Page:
The Great City of London Coffee-house Robberies of 1803


Well, perhaps not exactly ‘great’. Skimming through some old newspaper articles, I came across a minor criminal case that is so completely of its time I think it deserves a post all to itself. So, to prove that the past truly is a foreign country, I present to you the crimes, punishment and redemption of George Gatehouse, alias John Simpson, thief.

Simpson’s arrest on 18 August 1803 was through plain bad luck, despite a reward of £20 for information leading to his arrest having already been offered by the Society for Prosecuting Swindlers. He had entered the Guildhall Coffee-house, King Street, in the heart of the Square Mile that evening, with the appearance of a stylish young gentleman of good breeding. He ordered supper and a bed.

Just as he did so, a waiter from the nearby City Coffee-house on Cheapside, calling on business, recognised Simpson as the man who had robbed ‘a young foreigner’ of goods worth almost £17 (£1,800 today) while staying at the City just two months earlier. Committing theft there would seem a foolhardy move, as the proprietor was known as ‘Mad Stone’ – it is surely unwise ever to cross a man with the word ‘Mad’ in his name. However, Simpson had escaped before his crime was discovered. With the waiter’s news, Thomas Feather, the Guildhall proprietor, looked at his new guest more closely, and began to suspect he was looking at the man who had robbed one of his own visitors of linen and other articles valued at £16 in May. Theft of goods worth 40 shillings or more was a capital offence, and Simpson’s life was suddenly in grave peril.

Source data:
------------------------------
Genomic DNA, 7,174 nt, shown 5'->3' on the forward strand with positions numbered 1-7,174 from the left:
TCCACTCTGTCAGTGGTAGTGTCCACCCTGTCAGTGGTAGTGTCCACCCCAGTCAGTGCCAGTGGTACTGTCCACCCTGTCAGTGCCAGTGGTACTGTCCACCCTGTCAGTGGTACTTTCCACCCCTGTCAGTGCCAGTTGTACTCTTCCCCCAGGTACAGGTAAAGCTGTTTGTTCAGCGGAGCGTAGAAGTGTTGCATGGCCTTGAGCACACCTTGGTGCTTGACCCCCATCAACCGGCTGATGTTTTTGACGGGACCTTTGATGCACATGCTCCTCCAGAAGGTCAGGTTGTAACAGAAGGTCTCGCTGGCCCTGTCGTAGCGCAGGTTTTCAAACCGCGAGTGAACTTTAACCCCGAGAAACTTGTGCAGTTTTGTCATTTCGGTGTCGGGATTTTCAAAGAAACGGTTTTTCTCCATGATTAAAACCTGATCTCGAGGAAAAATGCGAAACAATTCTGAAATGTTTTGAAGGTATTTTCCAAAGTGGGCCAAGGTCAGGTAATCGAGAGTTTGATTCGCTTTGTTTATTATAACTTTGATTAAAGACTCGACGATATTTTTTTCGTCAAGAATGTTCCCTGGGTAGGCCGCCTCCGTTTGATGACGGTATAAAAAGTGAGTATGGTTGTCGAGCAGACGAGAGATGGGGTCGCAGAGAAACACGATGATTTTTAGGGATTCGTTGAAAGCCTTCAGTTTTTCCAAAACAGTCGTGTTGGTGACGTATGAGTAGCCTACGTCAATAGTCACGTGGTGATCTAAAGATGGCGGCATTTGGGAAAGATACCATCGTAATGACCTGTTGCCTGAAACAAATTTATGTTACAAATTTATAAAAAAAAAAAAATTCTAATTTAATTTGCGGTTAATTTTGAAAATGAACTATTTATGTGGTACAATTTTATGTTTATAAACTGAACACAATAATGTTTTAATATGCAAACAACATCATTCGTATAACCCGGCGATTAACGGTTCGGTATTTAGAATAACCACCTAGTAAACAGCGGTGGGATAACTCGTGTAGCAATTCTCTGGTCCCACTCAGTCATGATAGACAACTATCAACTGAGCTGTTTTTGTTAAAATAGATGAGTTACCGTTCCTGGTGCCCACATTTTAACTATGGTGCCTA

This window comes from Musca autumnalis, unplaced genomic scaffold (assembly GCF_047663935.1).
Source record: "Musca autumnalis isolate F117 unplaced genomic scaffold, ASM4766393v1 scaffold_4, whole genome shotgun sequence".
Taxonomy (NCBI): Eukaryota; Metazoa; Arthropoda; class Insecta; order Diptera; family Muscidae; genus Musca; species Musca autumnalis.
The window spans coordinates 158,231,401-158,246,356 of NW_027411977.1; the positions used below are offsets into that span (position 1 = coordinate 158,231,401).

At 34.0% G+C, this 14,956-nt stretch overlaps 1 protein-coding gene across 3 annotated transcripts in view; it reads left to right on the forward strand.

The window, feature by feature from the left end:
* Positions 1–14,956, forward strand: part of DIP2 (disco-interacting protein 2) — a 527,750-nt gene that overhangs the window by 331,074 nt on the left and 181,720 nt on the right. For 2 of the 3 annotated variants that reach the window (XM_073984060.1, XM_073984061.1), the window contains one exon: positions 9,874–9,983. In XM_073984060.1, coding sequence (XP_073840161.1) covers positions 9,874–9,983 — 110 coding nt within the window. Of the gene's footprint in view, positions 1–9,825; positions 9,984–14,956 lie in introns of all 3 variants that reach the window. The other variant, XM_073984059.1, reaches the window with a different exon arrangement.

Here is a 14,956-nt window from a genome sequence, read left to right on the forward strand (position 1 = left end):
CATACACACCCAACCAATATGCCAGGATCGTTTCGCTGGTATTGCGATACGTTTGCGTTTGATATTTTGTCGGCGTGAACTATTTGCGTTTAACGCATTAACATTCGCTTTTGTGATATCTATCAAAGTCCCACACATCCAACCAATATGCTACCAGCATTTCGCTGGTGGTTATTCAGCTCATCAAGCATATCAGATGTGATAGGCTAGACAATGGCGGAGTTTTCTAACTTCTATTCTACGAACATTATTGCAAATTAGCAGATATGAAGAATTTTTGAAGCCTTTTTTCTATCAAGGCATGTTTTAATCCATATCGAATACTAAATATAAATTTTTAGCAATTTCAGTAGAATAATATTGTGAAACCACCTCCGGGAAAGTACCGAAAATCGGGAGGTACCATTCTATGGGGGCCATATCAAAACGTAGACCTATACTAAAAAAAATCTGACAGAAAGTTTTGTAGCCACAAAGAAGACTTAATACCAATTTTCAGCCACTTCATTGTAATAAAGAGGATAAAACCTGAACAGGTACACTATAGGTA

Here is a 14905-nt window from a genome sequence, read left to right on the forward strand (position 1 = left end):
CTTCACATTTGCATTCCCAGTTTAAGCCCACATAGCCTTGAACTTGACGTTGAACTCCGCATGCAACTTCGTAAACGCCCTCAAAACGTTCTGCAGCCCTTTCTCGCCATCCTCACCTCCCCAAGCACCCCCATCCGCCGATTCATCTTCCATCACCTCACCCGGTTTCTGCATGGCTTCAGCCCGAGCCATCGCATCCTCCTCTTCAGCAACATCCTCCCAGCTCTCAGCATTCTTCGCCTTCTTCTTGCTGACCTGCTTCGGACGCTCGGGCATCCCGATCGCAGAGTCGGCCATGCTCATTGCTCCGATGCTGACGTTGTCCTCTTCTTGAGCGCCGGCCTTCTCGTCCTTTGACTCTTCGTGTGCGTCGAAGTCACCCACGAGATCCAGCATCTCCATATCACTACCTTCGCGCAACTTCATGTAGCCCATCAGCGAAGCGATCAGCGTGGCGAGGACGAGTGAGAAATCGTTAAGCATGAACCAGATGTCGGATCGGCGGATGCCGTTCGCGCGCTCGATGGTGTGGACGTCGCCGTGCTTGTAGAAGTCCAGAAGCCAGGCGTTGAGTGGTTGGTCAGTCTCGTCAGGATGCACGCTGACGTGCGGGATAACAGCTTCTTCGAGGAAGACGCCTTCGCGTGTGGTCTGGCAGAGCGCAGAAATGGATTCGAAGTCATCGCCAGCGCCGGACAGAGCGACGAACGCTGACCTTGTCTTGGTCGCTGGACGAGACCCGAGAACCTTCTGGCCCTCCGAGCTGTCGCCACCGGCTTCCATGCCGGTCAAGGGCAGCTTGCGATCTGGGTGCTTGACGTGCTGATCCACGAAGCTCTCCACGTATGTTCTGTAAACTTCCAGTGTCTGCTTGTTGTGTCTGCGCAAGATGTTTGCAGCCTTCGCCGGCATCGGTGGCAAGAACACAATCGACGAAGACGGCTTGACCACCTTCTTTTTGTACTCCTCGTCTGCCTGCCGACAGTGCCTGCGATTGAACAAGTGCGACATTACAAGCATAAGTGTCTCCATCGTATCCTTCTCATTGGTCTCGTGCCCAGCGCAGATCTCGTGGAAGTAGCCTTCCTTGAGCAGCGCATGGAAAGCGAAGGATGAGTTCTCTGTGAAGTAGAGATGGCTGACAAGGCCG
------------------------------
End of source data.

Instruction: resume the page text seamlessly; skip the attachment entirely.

After he had retired to bed, a constable was sent for. The suspect was woken and, appearing agitated, was handcuffed as he was searched. There was found a set of skeleton keys and ‘a curious instrument for opening trunks, drawers etc., so constructed as, by a gentle pressure of the hand, to yield a purchase equal to 200 weight.’ A further search revealed a gold pocket watch and two £1 notes. Simpson was arrested by the appropriately-named constable, Mr. Coffee, and forced to take the short walk to the Poultry Compter. This was a small gaol in a state of terminal dereliction close to Mansion House, on a street used in centuries past as a chicken market.